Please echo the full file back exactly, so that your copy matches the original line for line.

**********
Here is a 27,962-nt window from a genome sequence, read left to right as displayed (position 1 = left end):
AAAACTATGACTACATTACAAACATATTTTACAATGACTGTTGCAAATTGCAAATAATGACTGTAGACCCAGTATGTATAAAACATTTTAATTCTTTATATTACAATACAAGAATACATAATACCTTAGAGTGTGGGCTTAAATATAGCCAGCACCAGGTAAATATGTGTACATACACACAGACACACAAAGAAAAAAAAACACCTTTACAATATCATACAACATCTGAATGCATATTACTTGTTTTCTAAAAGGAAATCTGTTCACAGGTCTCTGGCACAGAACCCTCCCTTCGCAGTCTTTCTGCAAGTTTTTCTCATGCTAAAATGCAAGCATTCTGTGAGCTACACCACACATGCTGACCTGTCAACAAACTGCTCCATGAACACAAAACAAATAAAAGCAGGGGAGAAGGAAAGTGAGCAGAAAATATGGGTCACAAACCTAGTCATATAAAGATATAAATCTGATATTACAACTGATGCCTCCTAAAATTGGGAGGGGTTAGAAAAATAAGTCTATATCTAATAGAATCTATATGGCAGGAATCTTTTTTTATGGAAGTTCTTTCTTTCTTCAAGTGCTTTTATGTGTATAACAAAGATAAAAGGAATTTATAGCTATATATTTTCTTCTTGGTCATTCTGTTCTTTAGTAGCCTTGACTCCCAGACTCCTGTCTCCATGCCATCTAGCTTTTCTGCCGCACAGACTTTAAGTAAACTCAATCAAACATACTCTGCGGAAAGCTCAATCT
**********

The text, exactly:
Here is a 27,962-nt window from a genome sequence, read left to right as displayed (position 1 = left end):
AAAACTATGACTACATTACAAACATATTTTACAATGACTGTTGCAAATTGCAAATAATGACTGTAGACCCAGTATGTATAAAACATTTTAATTCTTTATATTACAATACAAGAATACATAATACCTTAGAGTGTGGGCTTAAATATAGCCAGCACCAGGTAAATATGTGTACATACACACAGACACACAAAGAAAAAAAAACACCTTTACAATATCATACAACATCTGAATGCATATTACTTGTTTTCTAAAAGGAAATCTGTTCACAGGTCTCTGGCACAGAACCCTCCCTTCGCAGTCTTTCTGCAAGTTTTTCTCATGCTAAAATGCAAGCATTCTGTGAGCTACACCACACATGCTGACCTGTCAACAAACTGCTCCATGAACACAAAACAAATAAAAGCAGGGGAGAAGGAAAGTGAGCAGAAAATATGGGTCACAAACCTAGTCATATAAAGATATAAATCTGATATTACAACTGATGCCTCCTAAAATTGGGAGGGGTTAGAAAAATAAGTCTATATCTAATAGAATCTATATGGCAGGAATCTTTTTTTATGGAAGTTCTTTCTTTCTTCAAGTGCTTTTATGTGTATAACAAAGATAAAAGGAATTTATAGCTATATATTTTCTTCTTGGTCATTCTGTTCTTTAGTAGCCTTGACTCCCAGACTCCTGTCTCCATGCCATCTAGCTTTTCTGCCGCACAGACTTTAAGTAAACTCAATCAAACATACTCTGCGGAAAGCTCAATCT